Balamuralikrishna The Traditionalist: Anything Else Is Far From The Truth

The Traditionalist: Anything Else Is Far From The TruthYoutube Screenshot
  • It will do us good to look at Dr Balamuralikrishna as an innovator, traditionalist, creator, vaggeyakara, rather than a revolutionary or a radical.

Various tributes that kept coming in after Dr Balamuralikrishna left us have described him as an iconoclast, revolutionary, radical and someone who has challenged tradition. Almost every tribute recalled how his music was critiqued as ‘light music’ that lacked ‘depth’ and did not emphasise on the structural aspects etc by vidwans and critics of yesteryear. It would be important to recollect and understand what the maestro himself said about his music, and his thought process. This, thankfully, is in the form of various interviews which are widely available on the web.

Prominence Of Lyrics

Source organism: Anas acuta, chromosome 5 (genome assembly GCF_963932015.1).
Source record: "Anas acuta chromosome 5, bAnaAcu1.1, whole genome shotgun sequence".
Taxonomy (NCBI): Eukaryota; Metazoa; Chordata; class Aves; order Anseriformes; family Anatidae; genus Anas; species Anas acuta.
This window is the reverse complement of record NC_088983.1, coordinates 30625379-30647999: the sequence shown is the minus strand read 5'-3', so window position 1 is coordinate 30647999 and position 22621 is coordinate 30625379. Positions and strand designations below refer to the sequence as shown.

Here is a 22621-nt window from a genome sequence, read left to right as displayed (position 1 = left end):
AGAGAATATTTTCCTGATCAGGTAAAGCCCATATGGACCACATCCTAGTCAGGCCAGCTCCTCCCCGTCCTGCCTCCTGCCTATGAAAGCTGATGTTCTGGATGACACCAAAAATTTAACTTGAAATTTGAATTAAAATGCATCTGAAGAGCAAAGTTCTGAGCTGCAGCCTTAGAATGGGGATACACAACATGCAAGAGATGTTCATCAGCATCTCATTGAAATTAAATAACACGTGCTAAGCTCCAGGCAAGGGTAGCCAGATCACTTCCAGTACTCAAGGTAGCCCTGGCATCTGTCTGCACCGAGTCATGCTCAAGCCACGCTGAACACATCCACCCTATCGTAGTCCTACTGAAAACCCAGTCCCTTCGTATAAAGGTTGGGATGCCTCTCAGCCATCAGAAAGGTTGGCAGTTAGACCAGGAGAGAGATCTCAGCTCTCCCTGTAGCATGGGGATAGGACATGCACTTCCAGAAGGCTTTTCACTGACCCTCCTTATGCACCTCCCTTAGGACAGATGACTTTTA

Lyrical compositions have been the main vehicle to bring a raga to limelight and to establish the raga swaroopam in Carnatic music. Sri Tyagaraja famously used this method and brought many ragas to limelight. Musical elements sans lyrics very much hold their place but the fact that a small pallavi to showcase taala in ‘Ragam-Tanam-Pallavi’ shows the importance of lyrics. Starting as sankeertanas, the ‘song’ has evolved and became mainstay of this music in the form of ‘krithi’ due to Sri Tyagaraja. His krithis are the only window through which we know his musical prowess and his poetic talent. Vaggeyakara (lyricist cum composer) hence is a highly valued term.

Balamurali’s Thoughts

Dr Balamuralikrishna is a great vaggeyakara of this generation. This must have been the reason why he gave so much importance to lyrics. Krithi for him was the highest form of expression with the composer’s signature all over it. For him, lyrics convey a profound bhava which are aided by the appropriate choice of raga. They were sacrosanct!! And the sangatis should be within limits and cannot alter the Sahitya Bhava one bit. As they meander, they should only enhance the bhava. He said in an interview that you don’t sing a krithi because you want to expand a raga but you sing because you want to give music to your lyrics. That was his approach. Was it radical or revolutionary or iconoclastic?